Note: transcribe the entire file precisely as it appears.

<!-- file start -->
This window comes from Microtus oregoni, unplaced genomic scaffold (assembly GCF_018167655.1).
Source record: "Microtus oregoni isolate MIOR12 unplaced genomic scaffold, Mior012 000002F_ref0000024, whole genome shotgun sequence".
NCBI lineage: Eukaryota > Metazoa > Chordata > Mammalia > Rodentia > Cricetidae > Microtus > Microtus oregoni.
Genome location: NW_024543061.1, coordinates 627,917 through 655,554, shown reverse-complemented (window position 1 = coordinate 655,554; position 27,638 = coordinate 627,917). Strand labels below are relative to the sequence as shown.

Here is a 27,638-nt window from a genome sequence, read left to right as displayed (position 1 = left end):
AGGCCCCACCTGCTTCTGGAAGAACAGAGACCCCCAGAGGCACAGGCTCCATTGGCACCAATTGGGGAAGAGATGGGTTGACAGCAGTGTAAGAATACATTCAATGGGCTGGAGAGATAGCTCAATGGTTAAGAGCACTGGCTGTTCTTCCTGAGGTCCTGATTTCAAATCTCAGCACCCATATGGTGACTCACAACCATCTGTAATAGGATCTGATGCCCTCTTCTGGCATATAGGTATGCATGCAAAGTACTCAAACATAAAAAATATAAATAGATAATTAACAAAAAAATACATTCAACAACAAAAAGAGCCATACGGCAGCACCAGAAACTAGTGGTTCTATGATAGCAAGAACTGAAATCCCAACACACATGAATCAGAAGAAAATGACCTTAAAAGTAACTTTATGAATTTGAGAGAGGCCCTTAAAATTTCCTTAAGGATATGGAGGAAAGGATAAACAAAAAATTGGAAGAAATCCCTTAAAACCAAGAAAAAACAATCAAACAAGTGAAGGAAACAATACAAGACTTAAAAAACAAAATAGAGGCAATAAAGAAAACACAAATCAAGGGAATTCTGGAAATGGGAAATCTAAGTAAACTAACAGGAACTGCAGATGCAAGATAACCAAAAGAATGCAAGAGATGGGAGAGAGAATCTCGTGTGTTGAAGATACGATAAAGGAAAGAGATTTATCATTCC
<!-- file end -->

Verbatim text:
This window comes from Microtus oregoni, unplaced genomic scaffold (assembly GCF_018167655.1).
Source record: "Microtus oregoni isolate MIOR12 unplaced genomic scaffold, Mior012 000002F_ref0000024, whole genome shotgun sequence".
NCBI lineage: Eukaryota > Metazoa > Chordata > Mammalia > Rodentia > Cricetidae > Microtus > Microtus oregoni.
Genome location: NW_024543061.1, coordinates 627,917 through 655,554, shown reverse-complemented (window position 1 = coordinate 655,554; position 27,638 = coordinate 627,917). Strand labels below are relative to the sequence as shown.

Here is a 27,638-nt window from a genome sequence, read left to right as displayed (position 1 = left end):
AGGCCCCACCTGCTTCTGGAAGAACAGAGACCCCCAGAGGCACAGGCTCCATTGGCACCAATTGGGGAAGAGATGGGTTGACAGCAGTGTAAGAATACATTCAATGGGCTGGAGAGATAGCTCAATGGTTAAGAGCACTGGCTGTTCTTCCTGAGGTCCTGATTTCAAATCTCAGCACCCATATGGTGACTCACAACCATCTGTAATAGGATCTGATGCCCTCTTCTGGCATATAGGTATGCATGCAAAGTACTCAAACATAAAAAATATAAATAGATAATTAACAAAAAAATACATTCAACAACAAAAAGAGCCATACGGCAGCACCAGAAACTAGTGGTTCTATGATAGCAAGAACTGAAATCCCAACACACATGAATCAGAAGAAAATGACCTTAAAAGTAACTTTATGAATTTGAGAGAGGCCCTTAAAATTTCCTTAAGGATATGGAGGAAAGGATAAACAAAAAATTGGAAGAAATCCCTTAAAACCAAGAAAAAACAATCAAACAAGTGAAGGAAACAATACAAGACTTAAAAAACAAAATAGAGGCAATAAAGAAAACACAAATCAAGGGAATTCTGGAAATGGGAAATCTAAGTAAACTAACAGGAACTGCAGATGCAAGATAACCAAAAGAATGCAAGAGATGGGAGAGAGAATCTCGTGTGTTGAAGATACGATAAAGGAAAGAGATTTATCATTCC